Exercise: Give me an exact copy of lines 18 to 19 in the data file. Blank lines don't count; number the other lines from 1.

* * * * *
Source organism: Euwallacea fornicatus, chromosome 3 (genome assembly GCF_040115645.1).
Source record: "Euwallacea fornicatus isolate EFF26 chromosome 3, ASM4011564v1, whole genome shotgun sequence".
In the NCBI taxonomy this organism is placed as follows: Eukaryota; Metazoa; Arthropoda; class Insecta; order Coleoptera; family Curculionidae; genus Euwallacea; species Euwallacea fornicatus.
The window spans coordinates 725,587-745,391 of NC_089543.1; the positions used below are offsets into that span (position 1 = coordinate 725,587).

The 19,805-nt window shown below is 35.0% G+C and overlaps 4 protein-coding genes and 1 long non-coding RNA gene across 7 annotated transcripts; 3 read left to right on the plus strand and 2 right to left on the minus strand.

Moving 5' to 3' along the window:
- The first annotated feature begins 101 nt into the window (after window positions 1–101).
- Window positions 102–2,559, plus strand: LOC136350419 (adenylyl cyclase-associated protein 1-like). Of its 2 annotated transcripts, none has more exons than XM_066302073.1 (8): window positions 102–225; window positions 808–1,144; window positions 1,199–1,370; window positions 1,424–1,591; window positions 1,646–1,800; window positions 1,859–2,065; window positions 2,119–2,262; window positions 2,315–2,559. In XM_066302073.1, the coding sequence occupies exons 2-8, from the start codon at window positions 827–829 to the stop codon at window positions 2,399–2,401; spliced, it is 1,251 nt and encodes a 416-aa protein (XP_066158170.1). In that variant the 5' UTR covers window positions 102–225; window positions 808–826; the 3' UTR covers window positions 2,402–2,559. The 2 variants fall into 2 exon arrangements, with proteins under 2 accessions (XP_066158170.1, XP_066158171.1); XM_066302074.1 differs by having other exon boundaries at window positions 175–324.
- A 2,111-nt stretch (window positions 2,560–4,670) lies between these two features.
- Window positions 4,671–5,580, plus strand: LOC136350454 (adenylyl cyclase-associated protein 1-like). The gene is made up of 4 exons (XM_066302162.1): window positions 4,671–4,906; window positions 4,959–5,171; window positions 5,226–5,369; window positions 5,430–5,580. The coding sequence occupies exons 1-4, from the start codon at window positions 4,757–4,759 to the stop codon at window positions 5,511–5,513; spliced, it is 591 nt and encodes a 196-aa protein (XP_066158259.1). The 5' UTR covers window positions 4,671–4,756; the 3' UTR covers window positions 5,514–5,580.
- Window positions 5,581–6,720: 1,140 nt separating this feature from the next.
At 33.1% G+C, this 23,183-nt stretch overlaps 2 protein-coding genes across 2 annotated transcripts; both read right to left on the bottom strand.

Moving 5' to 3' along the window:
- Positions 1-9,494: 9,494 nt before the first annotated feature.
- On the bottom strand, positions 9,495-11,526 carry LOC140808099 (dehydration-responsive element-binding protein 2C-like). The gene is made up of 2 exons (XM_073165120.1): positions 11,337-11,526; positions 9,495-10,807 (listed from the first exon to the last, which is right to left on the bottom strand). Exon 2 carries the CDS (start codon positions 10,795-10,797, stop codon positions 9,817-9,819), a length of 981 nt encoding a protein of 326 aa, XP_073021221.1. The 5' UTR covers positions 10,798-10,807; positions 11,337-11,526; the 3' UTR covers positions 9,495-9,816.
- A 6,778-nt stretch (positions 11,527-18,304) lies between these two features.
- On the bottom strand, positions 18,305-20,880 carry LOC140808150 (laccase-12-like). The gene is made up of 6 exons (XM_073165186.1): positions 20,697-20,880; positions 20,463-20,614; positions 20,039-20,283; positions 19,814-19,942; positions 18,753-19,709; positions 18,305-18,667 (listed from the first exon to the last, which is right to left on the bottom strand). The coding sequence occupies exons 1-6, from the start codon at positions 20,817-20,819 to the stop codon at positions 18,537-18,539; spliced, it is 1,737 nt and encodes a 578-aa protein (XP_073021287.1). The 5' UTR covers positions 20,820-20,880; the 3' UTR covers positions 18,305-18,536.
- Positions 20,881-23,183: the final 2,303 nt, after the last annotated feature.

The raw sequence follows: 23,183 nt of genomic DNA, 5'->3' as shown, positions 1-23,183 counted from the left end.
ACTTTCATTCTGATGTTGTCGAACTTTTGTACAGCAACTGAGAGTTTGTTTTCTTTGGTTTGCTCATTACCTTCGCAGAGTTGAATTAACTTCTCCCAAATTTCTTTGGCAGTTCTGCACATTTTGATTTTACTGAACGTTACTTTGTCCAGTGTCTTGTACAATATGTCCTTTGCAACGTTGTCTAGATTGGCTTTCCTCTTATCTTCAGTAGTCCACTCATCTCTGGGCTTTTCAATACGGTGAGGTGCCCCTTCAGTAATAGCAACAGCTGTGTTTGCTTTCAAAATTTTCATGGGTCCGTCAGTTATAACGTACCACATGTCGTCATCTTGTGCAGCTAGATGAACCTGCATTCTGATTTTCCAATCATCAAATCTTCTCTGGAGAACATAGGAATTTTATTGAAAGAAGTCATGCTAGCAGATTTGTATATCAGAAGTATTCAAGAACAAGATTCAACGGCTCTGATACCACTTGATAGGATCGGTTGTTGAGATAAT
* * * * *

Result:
- Positions 20,881-23,183: the final 2,303 nt, after the last annotated feature.

The raw sequence follows: 23,183 nt of genomic DNA, 5'->3' as shown, positions 1-23,183 counted from the left end.